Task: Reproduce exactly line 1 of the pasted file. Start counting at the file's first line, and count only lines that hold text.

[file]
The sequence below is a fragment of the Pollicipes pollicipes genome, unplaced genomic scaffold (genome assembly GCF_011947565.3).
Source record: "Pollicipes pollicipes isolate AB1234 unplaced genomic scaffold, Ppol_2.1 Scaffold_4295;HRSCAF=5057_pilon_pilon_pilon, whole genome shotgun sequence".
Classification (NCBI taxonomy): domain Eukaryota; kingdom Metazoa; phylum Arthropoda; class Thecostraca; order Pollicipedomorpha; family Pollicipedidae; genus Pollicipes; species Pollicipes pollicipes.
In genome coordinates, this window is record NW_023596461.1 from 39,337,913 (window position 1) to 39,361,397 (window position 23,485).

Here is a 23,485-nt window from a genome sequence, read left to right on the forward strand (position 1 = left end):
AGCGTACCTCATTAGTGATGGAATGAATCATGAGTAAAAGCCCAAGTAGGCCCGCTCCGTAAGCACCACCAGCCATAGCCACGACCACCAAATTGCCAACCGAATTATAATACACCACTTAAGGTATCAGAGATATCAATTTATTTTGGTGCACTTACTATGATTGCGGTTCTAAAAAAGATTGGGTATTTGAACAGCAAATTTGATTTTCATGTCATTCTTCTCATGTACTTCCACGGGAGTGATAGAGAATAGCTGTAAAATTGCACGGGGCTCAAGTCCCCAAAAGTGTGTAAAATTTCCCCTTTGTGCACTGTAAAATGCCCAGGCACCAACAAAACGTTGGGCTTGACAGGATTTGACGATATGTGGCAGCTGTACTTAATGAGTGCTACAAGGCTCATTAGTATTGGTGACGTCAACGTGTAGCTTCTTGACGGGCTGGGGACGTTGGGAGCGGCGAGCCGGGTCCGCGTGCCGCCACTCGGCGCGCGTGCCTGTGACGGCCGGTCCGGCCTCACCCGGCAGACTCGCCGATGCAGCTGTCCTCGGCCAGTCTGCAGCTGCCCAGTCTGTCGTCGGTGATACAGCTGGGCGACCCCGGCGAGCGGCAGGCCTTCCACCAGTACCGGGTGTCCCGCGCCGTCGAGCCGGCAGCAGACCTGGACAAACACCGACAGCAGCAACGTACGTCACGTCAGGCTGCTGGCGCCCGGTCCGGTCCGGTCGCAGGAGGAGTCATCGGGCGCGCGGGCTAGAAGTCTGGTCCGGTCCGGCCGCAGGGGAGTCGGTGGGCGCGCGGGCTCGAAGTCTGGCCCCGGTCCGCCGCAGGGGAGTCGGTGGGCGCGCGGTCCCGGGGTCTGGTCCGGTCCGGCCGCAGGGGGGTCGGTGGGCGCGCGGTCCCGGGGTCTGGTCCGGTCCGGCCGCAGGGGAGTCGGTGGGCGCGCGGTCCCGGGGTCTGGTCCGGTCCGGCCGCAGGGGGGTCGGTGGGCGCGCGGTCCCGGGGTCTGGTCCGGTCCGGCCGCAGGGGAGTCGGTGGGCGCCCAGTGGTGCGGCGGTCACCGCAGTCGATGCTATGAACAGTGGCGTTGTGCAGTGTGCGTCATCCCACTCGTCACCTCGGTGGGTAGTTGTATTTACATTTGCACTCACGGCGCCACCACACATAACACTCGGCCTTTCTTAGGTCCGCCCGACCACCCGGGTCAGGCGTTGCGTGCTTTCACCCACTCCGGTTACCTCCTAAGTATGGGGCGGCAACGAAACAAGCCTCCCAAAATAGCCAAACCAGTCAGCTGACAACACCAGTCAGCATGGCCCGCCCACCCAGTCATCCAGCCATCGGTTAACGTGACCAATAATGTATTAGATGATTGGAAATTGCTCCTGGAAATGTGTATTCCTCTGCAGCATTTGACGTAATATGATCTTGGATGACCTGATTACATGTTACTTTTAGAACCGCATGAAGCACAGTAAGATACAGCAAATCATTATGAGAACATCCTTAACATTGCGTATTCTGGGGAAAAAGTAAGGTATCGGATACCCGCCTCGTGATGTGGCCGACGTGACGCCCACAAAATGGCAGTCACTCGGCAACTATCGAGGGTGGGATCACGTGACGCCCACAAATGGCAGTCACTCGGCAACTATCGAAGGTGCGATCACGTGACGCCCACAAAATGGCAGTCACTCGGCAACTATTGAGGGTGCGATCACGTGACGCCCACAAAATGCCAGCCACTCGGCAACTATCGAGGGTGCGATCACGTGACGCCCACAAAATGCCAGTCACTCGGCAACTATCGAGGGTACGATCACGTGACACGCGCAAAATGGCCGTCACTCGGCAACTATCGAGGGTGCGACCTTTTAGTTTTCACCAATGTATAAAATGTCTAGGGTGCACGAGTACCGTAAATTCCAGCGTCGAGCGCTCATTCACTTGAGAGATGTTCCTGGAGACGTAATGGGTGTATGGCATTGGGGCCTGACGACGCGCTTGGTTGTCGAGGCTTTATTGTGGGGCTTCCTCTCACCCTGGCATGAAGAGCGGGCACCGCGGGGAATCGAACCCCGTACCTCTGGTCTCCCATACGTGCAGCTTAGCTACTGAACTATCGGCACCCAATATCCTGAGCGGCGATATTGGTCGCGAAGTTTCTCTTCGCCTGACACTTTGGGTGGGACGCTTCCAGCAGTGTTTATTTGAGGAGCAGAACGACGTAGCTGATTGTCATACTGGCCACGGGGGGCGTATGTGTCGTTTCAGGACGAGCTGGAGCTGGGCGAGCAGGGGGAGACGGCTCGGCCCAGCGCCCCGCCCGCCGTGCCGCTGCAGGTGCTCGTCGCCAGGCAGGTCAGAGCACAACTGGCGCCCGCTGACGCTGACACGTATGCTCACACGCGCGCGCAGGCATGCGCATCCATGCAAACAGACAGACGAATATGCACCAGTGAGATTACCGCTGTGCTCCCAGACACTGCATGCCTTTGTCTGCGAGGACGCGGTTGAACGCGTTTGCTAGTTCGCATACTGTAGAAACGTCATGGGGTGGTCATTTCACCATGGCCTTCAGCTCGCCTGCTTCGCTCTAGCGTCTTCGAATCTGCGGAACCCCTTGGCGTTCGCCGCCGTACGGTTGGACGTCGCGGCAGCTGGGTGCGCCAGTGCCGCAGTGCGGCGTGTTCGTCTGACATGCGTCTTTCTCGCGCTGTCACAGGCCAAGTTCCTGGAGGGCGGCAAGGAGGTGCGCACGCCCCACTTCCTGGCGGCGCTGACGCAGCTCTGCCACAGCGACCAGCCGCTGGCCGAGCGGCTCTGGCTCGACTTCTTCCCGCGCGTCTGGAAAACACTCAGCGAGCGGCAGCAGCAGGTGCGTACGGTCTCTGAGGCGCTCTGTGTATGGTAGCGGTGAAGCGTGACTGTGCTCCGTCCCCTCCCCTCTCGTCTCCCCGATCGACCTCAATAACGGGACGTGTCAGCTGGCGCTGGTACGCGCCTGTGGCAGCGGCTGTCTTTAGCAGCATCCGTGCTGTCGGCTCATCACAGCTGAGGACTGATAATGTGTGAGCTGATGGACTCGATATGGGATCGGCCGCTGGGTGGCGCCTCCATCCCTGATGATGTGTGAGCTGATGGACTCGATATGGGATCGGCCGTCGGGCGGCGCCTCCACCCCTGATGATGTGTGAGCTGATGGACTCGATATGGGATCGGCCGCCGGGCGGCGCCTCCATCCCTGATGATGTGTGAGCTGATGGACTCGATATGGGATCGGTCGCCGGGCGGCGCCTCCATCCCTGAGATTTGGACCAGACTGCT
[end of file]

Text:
The sequence below is a fragment of the Pollicipes pollicipes genome, unplaced genomic scaffold (genome assembly GCF_011947565.3).